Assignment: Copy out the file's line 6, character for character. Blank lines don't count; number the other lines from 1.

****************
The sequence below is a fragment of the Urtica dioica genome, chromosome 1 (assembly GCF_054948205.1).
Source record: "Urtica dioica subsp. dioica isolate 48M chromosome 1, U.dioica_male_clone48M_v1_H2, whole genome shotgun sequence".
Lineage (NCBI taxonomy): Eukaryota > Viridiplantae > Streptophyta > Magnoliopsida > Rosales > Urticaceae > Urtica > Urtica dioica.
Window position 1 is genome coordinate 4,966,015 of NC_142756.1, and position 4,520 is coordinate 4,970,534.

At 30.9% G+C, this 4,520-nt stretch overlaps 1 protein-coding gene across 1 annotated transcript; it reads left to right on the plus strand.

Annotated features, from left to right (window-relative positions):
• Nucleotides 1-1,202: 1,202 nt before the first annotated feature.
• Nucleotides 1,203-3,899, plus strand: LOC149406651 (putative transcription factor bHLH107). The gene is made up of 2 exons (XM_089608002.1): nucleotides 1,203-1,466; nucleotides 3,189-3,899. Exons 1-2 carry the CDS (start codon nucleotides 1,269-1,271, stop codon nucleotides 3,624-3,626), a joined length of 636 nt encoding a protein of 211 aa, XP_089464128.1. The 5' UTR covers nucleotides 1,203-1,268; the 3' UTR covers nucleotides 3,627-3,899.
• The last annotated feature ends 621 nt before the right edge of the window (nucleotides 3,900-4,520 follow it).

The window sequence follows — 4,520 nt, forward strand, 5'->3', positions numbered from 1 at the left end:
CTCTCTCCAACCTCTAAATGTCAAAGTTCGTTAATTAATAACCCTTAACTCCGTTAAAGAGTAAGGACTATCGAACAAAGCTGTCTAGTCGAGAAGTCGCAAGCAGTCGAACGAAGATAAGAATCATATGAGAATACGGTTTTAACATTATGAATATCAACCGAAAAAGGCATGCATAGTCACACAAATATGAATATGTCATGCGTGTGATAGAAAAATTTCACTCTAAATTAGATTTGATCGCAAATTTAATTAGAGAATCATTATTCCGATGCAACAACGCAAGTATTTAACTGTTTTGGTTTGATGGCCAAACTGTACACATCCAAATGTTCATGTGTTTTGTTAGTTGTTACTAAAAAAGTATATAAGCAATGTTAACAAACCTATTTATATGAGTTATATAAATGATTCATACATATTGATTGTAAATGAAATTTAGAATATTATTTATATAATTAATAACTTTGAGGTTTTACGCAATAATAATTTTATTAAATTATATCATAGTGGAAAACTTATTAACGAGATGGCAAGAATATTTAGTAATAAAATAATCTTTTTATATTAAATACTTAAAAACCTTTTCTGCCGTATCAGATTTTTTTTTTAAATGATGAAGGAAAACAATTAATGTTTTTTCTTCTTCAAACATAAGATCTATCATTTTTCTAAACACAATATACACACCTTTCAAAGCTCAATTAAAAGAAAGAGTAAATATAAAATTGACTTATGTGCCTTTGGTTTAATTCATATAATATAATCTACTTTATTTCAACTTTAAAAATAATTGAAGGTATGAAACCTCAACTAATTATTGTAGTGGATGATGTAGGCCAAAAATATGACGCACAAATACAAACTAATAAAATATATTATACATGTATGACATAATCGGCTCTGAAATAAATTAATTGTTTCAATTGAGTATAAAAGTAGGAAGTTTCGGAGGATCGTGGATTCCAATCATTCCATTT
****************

Annotated features, from left to right (window-relative positions):